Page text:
Coaching: A New Resource
Coaching is a fairly new resource still, so many people don’t understand the process or mechanism of coaching. When you introduce the idea to someone, they immediately think of therapy or counseling. They assume coaches give advice or even tell their clients what to do. Nothing could be further from the truth. To understand coaching, we might benefit from knowing its roots.
The word ‘coach’ comes from the idea of a coach that transports someone from one place to another. This term was used for sports tutors as early as the 1830s. The Roots of life coaching started in the 1970s. Werner Erhard ran something called “est” or Erhard Seminars Training, a series meant to promote wellness and personal transformation. In the 80s, Thomas Leonard was a financial advisor for Landmark Education. Leonard found that people were often coming to him for more direction in life than just their money. He initially called himself a life advisor, learning from various resources as he began to build early coaching concepts.
Simultaneously in Europe, John Whitmore and Graham Alexander were influenced by Timothy Gallwey’s book, The Inner Game of Tennis (1974). Gallwey explains that the opponent (in tennis) isn’t always working against you. Instead, the ‘inner opponent’ (later in the industry referred to as self-talk) can be one’s worst enemy. Alexander took from ‘est’ and Gallwey and began to develop what we now know as the GROW model. Whitmore put Alexander’s concepts into a business context and wrote the book Coaching for Performance (1992). This led to coaching becoming its own profession.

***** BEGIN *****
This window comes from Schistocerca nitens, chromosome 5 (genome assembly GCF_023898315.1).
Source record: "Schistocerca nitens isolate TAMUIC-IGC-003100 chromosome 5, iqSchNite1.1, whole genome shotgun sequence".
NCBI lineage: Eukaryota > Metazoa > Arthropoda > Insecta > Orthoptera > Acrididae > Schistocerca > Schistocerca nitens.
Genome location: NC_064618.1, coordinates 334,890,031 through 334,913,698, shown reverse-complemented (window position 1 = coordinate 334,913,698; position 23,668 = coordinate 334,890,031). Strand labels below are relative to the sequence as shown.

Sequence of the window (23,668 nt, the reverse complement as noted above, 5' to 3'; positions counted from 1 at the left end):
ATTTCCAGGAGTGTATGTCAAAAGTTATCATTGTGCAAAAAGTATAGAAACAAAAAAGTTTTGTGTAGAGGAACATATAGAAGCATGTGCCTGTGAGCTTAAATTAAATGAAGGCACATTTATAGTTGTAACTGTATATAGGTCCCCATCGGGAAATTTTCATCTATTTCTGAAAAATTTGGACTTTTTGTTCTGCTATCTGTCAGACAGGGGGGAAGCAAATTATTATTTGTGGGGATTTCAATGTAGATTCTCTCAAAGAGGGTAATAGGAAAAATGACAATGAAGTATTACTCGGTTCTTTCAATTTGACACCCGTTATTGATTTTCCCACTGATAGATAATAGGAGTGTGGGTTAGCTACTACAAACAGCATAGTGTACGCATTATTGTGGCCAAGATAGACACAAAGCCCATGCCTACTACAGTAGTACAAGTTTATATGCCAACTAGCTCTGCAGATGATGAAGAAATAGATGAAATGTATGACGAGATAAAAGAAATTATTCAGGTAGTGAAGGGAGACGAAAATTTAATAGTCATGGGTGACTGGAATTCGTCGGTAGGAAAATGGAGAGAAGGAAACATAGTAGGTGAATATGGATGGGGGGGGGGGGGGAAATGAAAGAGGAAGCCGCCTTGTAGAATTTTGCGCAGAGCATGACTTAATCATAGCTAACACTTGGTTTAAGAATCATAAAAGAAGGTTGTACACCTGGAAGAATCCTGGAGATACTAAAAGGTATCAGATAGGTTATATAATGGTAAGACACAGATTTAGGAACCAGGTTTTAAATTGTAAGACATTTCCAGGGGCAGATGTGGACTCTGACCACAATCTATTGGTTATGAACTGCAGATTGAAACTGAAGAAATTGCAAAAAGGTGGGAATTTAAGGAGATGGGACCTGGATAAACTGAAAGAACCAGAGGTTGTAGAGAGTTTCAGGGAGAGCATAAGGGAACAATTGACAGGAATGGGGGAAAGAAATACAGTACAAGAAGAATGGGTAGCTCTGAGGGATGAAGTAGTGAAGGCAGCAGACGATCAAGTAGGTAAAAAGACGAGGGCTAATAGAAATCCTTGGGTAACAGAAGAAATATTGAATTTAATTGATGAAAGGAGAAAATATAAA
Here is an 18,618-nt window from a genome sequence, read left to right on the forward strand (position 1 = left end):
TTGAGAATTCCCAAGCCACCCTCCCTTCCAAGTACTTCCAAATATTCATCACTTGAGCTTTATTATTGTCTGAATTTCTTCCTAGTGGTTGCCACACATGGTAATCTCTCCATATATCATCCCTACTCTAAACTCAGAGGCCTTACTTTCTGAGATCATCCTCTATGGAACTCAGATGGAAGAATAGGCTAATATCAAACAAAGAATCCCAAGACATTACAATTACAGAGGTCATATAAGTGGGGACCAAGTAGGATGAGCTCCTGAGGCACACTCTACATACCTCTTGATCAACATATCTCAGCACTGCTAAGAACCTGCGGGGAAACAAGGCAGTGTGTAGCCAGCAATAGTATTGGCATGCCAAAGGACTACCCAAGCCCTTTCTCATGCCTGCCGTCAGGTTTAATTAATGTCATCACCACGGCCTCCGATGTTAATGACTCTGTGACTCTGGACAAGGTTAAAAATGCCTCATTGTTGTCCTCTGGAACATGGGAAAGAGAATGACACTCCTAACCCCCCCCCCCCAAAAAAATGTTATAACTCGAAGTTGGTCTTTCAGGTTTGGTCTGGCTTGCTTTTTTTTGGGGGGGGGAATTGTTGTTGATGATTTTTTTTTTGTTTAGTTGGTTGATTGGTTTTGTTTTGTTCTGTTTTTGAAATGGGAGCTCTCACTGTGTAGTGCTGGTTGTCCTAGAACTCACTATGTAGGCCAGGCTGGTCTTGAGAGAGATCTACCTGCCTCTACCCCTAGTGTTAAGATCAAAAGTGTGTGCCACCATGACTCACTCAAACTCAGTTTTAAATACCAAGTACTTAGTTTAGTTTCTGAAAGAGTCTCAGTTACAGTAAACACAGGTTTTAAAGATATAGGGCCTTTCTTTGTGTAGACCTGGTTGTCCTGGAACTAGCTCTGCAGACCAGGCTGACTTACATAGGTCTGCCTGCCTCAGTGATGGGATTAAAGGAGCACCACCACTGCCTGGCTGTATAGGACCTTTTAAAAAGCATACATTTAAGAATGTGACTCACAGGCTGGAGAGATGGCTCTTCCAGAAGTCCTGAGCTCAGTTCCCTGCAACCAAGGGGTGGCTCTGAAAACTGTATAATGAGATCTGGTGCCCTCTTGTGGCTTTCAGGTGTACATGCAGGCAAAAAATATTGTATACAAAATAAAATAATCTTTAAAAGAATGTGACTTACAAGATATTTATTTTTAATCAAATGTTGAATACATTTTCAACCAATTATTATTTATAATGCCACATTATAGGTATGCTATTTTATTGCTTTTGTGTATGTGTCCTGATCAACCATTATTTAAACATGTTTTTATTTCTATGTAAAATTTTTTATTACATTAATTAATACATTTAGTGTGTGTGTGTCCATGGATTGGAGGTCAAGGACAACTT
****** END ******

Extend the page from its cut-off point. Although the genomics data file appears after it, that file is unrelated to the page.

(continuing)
The Growth of a New Industry
Coaching began to grow more in the 90s and early 2000s, especially in businesses. According to a 2020 Global Coaching Study, between 2015 and 2019, the number of professional coaches worldwide increased by 33% globally and 33% in North America. The new industry is growing more and more, but since it initially started as a business model, it hasn’t necessarily become widely popular among the blue collar population. Many coaching niches have branched off, such as First Responder Coaching.
First Responder Coaching
Our founder and CEO, Jennifer Anderson, began her own journey through coaching when her husband, now retired police officer, was going through a tough time. She found direction through coaching and was inspired to do the same to help others. She founded Blue Line Coaching and was blown away by the response. It quickly expanded to First Responder Coaching, serving all first responders and their families.
The mission is to save lives, marriages, and families. More trainees are signing on to learn to coach. More conferences and connections are happening. As this industry blooms into a national resource, FRC is making waves in the first responder world. We’re healing hearts, changing perspective, and transporting our servants to a better frame of mind.